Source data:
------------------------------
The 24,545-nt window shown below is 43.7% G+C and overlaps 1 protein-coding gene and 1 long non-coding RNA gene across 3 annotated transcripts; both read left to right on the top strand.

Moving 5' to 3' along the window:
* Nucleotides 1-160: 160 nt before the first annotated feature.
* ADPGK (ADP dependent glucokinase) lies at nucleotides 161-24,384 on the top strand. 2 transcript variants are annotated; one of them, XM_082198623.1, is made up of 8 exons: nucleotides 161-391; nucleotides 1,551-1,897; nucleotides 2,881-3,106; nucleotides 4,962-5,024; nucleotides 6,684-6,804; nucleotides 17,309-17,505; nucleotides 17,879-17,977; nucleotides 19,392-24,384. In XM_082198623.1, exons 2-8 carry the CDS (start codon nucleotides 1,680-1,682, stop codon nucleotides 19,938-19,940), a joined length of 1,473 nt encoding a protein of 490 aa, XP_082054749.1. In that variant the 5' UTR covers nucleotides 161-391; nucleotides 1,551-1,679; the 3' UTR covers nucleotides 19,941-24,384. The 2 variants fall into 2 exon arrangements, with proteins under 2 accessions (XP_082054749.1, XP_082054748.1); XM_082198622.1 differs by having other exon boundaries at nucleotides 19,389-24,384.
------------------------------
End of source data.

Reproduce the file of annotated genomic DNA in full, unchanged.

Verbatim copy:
The 24,545-nt window shown below is 43.7% G+C and overlaps 1 protein-coding gene and 1 long non-coding RNA gene across 3 annotated transcripts; both read left to right on the top strand.

Moving 5' to 3' along the window:
* Nucleotides 1-160: 160 nt before the first annotated feature.
* ADPGK (ADP dependent glucokinase) lies at nucleotides 161-24,384 on the top strand. 2 transcript variants are annotated; one of them, XM_082198623.1, is made up of 8 exons: nucleotides 161-391; nucleotides 1,551-1,897; nucleotides 2,881-3,106; nucleotides 4,962-5,024; nucleotides 6,684-6,804; nucleotides 17,309-17,505; nucleotides 17,879-17,977; nucleotides 19,392-24,384. In XM_082198623.1, exons 2-8 carry the CDS (start codon nucleotides 1,680-1,682, stop codon nucleotides 19,938-19,940), a joined length of 1,473 nt encoding a protein of 490 aa, XP_082054749.1. In that variant the 5' UTR covers nucleotides 161-391; nucleotides 1,551-1,679; the 3' UTR covers nucleotides 19,941-24,384. The 2 variants fall into 2 exon arrangements, with proteins under 2 accessions (XP_082054749.1, XP_082054748.1); XM_082198622.1 differs by having other exon boundaries at nucleotides 19,389-24,384.